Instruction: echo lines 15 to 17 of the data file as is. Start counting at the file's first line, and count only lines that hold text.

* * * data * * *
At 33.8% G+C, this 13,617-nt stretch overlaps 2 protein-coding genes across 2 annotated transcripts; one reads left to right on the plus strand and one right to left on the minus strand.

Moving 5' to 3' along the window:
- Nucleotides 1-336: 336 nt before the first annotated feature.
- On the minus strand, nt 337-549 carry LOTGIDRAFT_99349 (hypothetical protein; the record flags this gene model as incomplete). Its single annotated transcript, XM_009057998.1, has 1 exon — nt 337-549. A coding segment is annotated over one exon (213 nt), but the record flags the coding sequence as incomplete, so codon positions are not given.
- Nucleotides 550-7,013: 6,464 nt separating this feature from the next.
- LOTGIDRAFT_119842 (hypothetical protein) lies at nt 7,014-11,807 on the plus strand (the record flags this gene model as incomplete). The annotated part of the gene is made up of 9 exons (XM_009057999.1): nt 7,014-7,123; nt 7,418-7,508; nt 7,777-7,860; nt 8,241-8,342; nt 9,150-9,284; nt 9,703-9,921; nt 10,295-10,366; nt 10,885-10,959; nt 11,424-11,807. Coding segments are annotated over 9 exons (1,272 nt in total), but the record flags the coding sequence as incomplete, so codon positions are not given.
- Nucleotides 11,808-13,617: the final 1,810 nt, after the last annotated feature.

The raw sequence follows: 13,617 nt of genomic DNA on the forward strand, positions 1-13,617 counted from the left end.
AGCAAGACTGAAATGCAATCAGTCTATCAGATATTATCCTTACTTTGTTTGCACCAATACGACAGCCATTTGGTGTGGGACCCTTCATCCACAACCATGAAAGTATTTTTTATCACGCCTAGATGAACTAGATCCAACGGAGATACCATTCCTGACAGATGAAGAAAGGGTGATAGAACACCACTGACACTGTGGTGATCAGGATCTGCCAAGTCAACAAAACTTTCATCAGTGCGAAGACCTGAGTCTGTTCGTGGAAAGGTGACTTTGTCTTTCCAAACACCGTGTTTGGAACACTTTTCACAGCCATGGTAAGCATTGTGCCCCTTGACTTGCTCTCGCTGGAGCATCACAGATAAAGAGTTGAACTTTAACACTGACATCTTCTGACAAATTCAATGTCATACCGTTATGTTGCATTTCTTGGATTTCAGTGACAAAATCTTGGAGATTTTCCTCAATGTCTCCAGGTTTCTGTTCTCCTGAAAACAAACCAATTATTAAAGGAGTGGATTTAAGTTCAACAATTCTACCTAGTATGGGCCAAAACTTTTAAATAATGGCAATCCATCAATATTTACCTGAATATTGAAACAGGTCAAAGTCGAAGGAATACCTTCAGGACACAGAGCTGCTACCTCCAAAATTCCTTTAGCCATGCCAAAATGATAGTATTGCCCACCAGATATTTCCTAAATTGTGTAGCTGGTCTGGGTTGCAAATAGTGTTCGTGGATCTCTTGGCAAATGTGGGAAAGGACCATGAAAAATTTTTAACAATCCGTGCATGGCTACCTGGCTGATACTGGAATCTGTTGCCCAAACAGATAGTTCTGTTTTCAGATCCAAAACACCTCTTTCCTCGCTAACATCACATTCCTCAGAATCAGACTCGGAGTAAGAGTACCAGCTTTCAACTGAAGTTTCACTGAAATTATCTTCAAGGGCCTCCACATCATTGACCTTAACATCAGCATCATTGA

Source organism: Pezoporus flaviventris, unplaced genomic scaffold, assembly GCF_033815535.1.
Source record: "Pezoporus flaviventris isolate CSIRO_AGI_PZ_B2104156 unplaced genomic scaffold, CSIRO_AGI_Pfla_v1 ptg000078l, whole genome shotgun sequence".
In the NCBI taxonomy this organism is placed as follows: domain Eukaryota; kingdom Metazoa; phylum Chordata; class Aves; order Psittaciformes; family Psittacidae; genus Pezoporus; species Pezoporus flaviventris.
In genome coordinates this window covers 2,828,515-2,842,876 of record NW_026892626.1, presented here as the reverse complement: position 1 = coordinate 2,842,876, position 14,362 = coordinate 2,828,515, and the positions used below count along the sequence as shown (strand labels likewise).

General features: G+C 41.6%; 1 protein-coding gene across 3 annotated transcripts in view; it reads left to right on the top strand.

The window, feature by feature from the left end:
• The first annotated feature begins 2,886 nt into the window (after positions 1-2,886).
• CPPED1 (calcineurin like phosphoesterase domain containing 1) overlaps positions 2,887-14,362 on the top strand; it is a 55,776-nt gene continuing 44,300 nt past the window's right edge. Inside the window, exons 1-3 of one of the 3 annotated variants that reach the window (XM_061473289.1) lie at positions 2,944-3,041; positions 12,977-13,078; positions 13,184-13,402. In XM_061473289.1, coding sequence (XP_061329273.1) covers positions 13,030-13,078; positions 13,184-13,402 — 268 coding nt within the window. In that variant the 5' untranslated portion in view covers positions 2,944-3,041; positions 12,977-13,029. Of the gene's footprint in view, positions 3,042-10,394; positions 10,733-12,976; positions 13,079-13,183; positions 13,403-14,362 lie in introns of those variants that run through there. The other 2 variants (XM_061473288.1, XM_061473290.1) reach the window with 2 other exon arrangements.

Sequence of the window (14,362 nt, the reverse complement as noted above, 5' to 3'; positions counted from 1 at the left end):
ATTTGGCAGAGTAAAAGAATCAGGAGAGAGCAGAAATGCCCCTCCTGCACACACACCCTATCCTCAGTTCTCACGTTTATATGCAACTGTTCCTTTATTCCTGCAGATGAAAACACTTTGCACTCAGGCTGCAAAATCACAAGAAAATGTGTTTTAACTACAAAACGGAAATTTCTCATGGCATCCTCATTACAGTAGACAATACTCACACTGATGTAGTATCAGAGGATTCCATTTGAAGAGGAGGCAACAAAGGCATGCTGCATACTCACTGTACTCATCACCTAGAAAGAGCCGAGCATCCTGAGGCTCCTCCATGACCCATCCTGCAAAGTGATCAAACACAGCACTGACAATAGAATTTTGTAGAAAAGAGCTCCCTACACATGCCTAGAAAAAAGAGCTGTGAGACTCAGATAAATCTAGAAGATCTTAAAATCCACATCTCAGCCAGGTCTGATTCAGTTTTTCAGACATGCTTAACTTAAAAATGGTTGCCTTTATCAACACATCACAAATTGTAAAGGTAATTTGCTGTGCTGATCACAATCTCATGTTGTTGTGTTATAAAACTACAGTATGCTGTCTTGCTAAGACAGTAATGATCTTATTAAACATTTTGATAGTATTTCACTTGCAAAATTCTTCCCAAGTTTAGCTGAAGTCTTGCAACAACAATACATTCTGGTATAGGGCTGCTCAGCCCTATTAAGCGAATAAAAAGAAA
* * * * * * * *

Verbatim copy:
The window, feature by feature from the left end:
• The first annotated feature begins 2,886 nt into the window (after positions 1-2,886).
• CPPED1 (calcineurin like phosphoesterase domain containing 1) overlaps positions 2,887-14,362 on the top strand; it is a 55,776-nt gene continuing 44,300 nt past the window's right edge. Inside the window, exons 1-3 of one of the 3 annotated variants that reach the window (XM_061473289.1) lie at positions 2,944-3,041; positions 12,977-13,078; positions 13,184-13,402. In XM_061473289.1, coding sequence (XP_061329273.1) covers positions 13,030-13,078; positions 13,184-13,402 — 268 coding nt within the window. In that variant the 5' untranslated portion in view covers positions 2,944-3,041; positions 12,977-13,029. Of the gene's footprint in view, positions 3,042-10,394; positions 10,733-12,976; positions 13,079-13,183; positions 13,403-14,362 lie in introns of those variants that run through there. The other 2 variants (XM_061473288.1, XM_061473290.1) reach the window with 2 other exon arrangements.